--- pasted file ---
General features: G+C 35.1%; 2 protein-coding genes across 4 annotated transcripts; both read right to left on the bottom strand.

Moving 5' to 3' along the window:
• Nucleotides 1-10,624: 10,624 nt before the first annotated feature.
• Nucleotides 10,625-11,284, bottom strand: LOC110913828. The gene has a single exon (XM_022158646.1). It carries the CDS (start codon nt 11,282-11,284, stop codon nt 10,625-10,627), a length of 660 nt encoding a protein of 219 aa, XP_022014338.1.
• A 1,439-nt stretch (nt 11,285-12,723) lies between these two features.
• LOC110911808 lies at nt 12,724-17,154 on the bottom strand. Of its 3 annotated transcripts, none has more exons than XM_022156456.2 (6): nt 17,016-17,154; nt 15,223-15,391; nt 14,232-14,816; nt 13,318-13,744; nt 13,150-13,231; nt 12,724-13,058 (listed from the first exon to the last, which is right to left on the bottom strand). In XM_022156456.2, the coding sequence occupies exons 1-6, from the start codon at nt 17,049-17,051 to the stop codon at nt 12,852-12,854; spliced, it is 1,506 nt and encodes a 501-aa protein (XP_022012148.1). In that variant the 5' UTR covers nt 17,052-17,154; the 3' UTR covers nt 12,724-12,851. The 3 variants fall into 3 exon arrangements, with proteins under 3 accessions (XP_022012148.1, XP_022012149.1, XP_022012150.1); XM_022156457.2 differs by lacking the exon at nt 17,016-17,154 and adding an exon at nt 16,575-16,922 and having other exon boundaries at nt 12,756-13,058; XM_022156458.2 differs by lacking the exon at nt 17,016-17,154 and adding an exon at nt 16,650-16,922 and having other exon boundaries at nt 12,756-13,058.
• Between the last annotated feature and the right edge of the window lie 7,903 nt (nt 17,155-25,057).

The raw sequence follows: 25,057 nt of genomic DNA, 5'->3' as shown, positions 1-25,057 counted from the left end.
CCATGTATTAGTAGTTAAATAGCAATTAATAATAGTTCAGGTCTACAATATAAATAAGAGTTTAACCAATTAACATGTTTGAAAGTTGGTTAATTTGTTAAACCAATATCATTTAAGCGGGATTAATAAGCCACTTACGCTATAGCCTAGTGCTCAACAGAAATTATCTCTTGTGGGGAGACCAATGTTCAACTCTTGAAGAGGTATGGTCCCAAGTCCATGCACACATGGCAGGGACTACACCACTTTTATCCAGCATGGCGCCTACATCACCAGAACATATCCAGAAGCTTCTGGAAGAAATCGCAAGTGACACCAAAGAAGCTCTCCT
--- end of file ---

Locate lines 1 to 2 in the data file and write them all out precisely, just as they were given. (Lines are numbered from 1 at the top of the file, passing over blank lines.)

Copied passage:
General features: G+C 35.1%; 2 protein-coding genes across 4 annotated transcripts; both read right to left on the bottom strand.

Moving 5' to 3' along the window: